“Kim Ha-sung, Pittsburgh’s No. 1 trade target.” Do you eat together with Bae Ji-hwan

It can be interpreted in various meanings that it is mentioned as a trade target. In our team, the utilization is ambiguous, but the opponent needs it, or the value is so good that we can take it by presenting cards that we need more.
Kim Ha-sung (28, Pittsburgh Pirates) proudly raised his value in one season. He was mentioned as a trade target due to his ironically increased value and is mentioned again as a trade card in a year.

U.S. media outlet Rumbunter picked Kim Ha-sung as its first finger on the 3rd (Korea Standard Time), mentioning “Who are the top five position players Pittsburgh should pursue as a trade card?” under the title “Pittsburgh’s Top 5 Position Player Trade Target.”

The media said, “San Diego is looking to cut some of its salaries this winter. One of the players whose name was mentioned in the trade negotiations was infielder Kim Ha-sung, he said. “Kim Ha-sung has been one of the best infielders over the past three seasons and has recorded at least 12 Defensive Runs Saved (DRS) in each MLB season.”

“He got better and better every season. In 626 at-bats, he recorded a batting average of 0.260, an on-base percentage of 0.351, a slugging percentage of 0.399, a wOBA (weighted on-base percentage) of 0.330 and a wRC+ (adjusted scoring productivity) of 112, he said. “He set career high records in three triple slash figures as well as wOBA and wRC+.” He explained, “I walked out with a 12% chance and once exceeded 0.800 OPS (on-base plus slugging) and even looked like I could get some votes in the MVP vote.”
By far the best value is defense, too. “Kim Ha-sung’s defense is his business card. There is a reason why he is a final candidate for second baseman Gold Glove, he said. “He recorded +10 DRS and +7 OAA (Outs Above Average) in less than 900 innings of second base.”

“Even if I play either shortstop or third baseman regularly, I will be a final candidate for Gold Glove in that position,” he said. “In only 590 ⅓ innings, he recorded +9 DRS and +2 OAA in the hot corner, and +22 DRS and +7 OAA throughout his career as a shortstop. For the second consecutive year this year, it has recorded double-digit DRS numbers in one digit. “I played shortstop last year, but I played second base this year,” he said.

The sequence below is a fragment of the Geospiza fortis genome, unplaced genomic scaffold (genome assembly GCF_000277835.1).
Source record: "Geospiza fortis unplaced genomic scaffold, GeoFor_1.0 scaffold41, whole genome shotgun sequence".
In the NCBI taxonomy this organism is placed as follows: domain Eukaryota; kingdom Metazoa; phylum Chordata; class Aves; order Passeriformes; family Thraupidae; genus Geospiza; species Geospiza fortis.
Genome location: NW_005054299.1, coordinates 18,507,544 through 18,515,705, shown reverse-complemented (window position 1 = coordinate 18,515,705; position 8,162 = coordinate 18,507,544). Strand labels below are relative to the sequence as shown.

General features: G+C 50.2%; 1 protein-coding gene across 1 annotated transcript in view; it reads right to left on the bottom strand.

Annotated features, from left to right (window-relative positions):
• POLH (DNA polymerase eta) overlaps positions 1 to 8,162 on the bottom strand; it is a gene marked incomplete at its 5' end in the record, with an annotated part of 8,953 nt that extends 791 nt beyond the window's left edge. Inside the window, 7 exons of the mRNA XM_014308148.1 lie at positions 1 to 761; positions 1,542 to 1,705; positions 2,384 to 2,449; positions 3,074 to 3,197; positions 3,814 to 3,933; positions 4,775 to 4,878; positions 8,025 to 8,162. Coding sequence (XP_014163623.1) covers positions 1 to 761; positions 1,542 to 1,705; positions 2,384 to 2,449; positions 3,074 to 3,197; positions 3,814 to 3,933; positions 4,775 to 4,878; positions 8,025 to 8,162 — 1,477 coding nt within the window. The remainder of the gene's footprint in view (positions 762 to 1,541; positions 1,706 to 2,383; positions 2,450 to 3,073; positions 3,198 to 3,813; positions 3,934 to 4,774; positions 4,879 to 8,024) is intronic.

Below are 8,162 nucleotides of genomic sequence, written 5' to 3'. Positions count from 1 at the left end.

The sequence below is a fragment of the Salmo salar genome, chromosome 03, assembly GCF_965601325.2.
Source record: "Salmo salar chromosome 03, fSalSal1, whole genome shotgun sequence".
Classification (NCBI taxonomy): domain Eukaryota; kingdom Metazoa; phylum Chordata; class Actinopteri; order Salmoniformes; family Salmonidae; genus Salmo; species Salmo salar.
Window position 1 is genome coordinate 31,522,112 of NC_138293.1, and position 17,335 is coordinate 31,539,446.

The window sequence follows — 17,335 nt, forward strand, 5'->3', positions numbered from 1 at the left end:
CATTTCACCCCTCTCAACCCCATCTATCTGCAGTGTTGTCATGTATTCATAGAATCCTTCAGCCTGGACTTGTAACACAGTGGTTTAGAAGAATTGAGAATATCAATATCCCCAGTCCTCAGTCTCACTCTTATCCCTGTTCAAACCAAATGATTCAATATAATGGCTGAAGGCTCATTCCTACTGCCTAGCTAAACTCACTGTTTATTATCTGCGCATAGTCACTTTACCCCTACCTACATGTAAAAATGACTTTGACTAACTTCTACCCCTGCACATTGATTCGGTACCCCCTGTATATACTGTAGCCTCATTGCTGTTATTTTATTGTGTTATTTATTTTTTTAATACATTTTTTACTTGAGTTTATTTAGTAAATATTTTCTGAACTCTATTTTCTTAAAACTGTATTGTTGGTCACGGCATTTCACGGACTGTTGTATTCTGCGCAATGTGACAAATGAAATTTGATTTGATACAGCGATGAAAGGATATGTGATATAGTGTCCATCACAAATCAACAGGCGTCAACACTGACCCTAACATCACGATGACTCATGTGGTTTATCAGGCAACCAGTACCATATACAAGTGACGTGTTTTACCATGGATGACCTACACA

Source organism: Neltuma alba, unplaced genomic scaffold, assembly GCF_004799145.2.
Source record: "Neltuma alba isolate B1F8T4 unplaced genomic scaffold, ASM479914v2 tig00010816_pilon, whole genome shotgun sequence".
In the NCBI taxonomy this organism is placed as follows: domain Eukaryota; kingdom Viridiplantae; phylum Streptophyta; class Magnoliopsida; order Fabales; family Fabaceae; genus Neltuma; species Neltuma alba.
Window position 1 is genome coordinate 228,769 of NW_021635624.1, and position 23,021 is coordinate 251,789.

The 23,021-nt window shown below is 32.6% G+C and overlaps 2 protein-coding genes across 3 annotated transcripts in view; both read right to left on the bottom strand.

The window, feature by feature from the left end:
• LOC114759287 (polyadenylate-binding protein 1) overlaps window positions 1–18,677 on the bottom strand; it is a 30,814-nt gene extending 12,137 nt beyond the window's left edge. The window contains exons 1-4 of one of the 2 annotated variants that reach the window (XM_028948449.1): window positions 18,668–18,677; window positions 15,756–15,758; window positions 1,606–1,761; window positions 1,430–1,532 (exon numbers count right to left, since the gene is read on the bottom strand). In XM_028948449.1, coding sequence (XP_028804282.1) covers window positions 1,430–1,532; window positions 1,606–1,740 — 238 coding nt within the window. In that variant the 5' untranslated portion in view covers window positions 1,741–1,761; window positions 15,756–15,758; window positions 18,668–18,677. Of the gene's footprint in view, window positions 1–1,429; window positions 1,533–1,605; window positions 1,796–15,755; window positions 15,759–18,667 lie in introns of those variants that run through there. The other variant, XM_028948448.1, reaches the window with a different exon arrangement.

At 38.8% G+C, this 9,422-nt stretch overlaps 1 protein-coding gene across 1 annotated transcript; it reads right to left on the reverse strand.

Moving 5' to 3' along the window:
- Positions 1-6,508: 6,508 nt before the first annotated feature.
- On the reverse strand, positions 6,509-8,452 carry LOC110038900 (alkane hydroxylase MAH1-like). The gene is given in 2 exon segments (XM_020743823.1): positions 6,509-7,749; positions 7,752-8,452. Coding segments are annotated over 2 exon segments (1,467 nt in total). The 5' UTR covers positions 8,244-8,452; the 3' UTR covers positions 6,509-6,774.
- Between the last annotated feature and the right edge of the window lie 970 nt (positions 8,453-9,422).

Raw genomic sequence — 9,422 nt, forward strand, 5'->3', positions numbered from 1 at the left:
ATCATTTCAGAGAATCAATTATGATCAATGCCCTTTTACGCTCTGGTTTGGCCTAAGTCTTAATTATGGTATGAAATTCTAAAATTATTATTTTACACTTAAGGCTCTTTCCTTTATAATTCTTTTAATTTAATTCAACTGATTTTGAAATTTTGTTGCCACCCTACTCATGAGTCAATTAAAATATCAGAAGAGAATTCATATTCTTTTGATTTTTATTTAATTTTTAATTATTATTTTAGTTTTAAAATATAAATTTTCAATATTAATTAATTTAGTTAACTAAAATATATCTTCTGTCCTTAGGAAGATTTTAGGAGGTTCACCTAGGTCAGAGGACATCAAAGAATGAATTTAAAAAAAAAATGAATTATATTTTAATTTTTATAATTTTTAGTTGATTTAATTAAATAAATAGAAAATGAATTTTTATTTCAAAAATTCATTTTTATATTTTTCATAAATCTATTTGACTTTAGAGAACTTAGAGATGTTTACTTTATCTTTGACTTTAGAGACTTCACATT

He also added that Pittsburgh’s bringing in Kim Ha-sung is that it can recruit the best infielder to the team. “Kim Ha-sung will push Jared Triolo to first base and send Key Brian Hayes to the corner,” the media said. “Of course, O’Neill Cruz is the weakest link, but at least some of his defensive problems can be resolved because Kim Ha-sung and Hayes are on his side.”
There was constant praise for Kim Ha-sung. “Kim Ha-sung is an above-average hitter and one of the best middle infield defenders in the league who has recorded a win contribution (fWAR) compared to a substitute player based on Fangraph Dotcom of about 4.0 over the past two seasons,” he said. “It is also economical that his salary next year is only $8 million (a mutual option amount with San Diego). The only downside is that you can only tie it for one season (after FA), but a year of WAR 4 or higher is more valuable than two years of many other players, he said.

In Pittsburgh, Bae Ji-hwan, who travels between infielders and outfielders, is already active. If Kim Ha-sung is traded to Pittsburgh, he may watch two Korean runaway locomotives play together.


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